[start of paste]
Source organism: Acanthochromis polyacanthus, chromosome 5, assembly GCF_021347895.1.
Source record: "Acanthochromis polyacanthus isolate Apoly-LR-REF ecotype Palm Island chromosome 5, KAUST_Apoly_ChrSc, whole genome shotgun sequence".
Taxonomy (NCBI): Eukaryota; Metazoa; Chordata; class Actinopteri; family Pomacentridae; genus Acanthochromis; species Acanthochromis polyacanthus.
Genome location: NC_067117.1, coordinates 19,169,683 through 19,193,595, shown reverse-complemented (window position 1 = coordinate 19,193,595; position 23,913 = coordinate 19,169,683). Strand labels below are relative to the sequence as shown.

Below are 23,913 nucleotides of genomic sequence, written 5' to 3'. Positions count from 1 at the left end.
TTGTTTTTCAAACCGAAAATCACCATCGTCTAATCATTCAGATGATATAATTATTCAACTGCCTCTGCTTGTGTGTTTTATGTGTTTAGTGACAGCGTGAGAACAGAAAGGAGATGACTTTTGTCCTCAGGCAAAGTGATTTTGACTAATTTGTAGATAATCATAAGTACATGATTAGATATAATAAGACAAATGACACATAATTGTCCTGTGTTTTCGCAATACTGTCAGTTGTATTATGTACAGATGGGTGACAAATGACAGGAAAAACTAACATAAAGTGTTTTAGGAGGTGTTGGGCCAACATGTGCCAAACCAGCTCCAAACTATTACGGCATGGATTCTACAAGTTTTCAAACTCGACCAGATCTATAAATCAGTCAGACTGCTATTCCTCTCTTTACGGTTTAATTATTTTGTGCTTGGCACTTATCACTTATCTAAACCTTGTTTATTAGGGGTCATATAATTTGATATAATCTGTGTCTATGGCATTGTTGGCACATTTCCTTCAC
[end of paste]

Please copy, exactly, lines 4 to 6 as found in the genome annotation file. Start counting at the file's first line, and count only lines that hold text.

Genome location: NC_067117.1, coordinates 19,169,683 through 19,193,595, shown reverse-complemented (window position 1 = coordinate 19,193,595; position 23,913 = coordinate 19,169,683). Strand labels below are relative to the sequence as shown.

Below are 23,913 nucleotides of genomic sequence, written 5' to 3'. Positions count from 1 at the left end.
TTGTTTTTCAAACCGAAAATCACCATCGTCTAATCATTCAGATGATATAATTATTCAACTGCCTCTGCTTGTGTGTTTTATGTGTTTAGTGACAGCGTGAGAACAGAAAGGAGATGACTTTTGTCCTCAGGCAAAGTGATTTTGACTAATTTGTAGATAATCATAAGTACATGATTAGATATAATAAGACAAATGACACATAATTGTCCTGTGTTTTCGCAATACTGTCAGTTGTATTATGTACAGATGGGTGACAAATGACAGGAAAAACTAACATAAAGTGTTTTAGGAGGTGTTGGGCCAACATGTGCCAAACCAGCTCCAAACTATTACGGCATGGATTCTACAAGTTTTCAAACTCGACCAGATCTATAAATCAGTCAGACTGCTATTCCTCTCTTTACGGTTTAATTATTTTGTGCTTGGCACTTATCACTTATCTAAACCTTGTTTATTAGGGGTCATATAATTTGATATAATCTGTGTCTATGGCATTGTTGGCACATTTCCTTCAC